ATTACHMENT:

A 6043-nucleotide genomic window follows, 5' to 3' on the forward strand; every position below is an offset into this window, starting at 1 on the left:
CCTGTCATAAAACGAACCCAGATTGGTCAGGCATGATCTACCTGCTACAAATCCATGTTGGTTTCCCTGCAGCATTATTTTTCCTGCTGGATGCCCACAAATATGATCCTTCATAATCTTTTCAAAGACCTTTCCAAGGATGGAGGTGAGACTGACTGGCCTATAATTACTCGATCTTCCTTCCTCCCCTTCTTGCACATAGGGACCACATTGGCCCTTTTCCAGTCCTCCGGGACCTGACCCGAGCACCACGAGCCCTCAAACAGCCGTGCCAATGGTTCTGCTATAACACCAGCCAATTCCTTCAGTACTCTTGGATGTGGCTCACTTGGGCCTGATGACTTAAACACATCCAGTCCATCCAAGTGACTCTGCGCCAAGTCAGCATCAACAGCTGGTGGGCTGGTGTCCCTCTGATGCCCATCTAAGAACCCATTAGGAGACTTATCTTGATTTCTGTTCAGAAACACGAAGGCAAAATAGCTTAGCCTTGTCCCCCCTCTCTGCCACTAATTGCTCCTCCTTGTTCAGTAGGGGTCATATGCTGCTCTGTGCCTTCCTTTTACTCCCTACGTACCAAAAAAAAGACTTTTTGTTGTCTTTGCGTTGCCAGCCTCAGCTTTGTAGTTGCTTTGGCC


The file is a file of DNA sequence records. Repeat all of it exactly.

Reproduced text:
A 6043-nucleotide genomic window follows, 5' to 3' on the forward strand; every position below is an offset into this window, starting at 1 on the left:
CCTGTCATAAAACGAACCCAGATTGGTCAGGCATGATCTACCTGCTACAAATCCATGTTGGTTTCCCTGCAGCATTATTTTTCCTGCTGGATGCCCACAAATATGATCCTTCATAATCTTTTCAAAGACCTTTCCAAGGATGGAGGTGAGACTGACTGGCCTATAATTACTCGATCTTCCTTCCTCCCCTTCTTGCACATAGGGACCACATTGGCCCTTTTCCAGTCCTCCGGGACCTGACCCGAGCACCACGAGCCCTCAAACAGCCGTGCCAATGGTTCTGCTATAACACCAGCCAATTCCTTCAGTACTCTTGGATGTGGCTCACTTGGGCCTGATGACTTAAACACATCCAGTCCATCCAAGTGACTCTGCGCCAAGTCAGCATCAACAGCTGGTGGGCTGGTGTCCCTCTGATGCCCATCTAAGAACCCATTAGGAGACTTATCTTGATTTCTGTTCAGAAACACGAAGGCAAAATAGCTTAGCCTTGTCCCCCCTCTCTGCCACTAATTGCTCCTCCTTGTTCAGTAGGGGTCATATGCTGCTCTGTGCCTTCCTTTTACTCCCTACGTACCAAAAAAAAGACTTTTTGTTGTCTTTGCGTTGCCAGCCTCAGCTTTGTAGTTGCTTTGGCC